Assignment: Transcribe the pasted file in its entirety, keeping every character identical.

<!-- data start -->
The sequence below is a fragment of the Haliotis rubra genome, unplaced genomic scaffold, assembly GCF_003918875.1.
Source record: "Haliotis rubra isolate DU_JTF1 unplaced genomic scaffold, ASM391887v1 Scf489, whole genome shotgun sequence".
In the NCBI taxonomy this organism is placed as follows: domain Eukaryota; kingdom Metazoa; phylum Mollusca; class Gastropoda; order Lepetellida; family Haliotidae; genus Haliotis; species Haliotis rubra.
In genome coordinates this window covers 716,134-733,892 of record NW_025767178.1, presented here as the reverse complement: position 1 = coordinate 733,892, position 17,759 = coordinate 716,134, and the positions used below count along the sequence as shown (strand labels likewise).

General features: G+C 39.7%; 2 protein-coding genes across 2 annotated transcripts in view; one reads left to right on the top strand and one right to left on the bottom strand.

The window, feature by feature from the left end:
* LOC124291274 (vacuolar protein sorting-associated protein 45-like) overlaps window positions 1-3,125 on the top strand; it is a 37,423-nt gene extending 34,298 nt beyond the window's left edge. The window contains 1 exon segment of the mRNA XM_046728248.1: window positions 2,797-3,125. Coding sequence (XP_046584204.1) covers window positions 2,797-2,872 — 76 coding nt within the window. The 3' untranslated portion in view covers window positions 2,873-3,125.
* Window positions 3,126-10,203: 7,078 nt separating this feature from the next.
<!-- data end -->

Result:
The sequence below is a fragment of the Haliotis rubra genome, unplaced genomic scaffold, assembly GCF_003918875.1.
Source record: "Haliotis rubra isolate DU_JTF1 unplaced genomic scaffold, ASM391887v1 Scf489, whole genome shotgun sequence".
In the NCBI taxonomy this organism is placed as follows: domain Eukaryota; kingdom Metazoa; phylum Mollusca; class Gastropoda; order Lepetellida; family Haliotidae; genus Haliotis; species Haliotis rubra.
In genome coordinates this window covers 716,134-733,892 of record NW_025767178.1, presented here as the reverse complement: position 1 = coordinate 733,892, position 17,759 = coordinate 716,134, and the positions used below count along the sequence as shown (strand labels likewise).

General features: G+C 39.7%; 2 protein-coding genes across 2 annotated transcripts in view; one reads left to right on the top strand and one right to left on the bottom strand.

The window, feature by feature from the left end:
* LOC124291274 (vacuolar protein sorting-associated protein 45-like) overlaps window positions 1-3,125 on the top strand; it is a 37,423-nt gene extending 34,298 nt beyond the window's left edge. The window contains 1 exon segment of the mRNA XM_046728248.1: window positions 2,797-3,125. Coding sequence (XP_046584204.1) covers window positions 2,797-2,872 — 76 coding nt within the window. The 3' untranslated portion in view covers window positions 2,873-3,125.
* Window positions 3,126-10,203: 7,078 nt separating this feature from the next.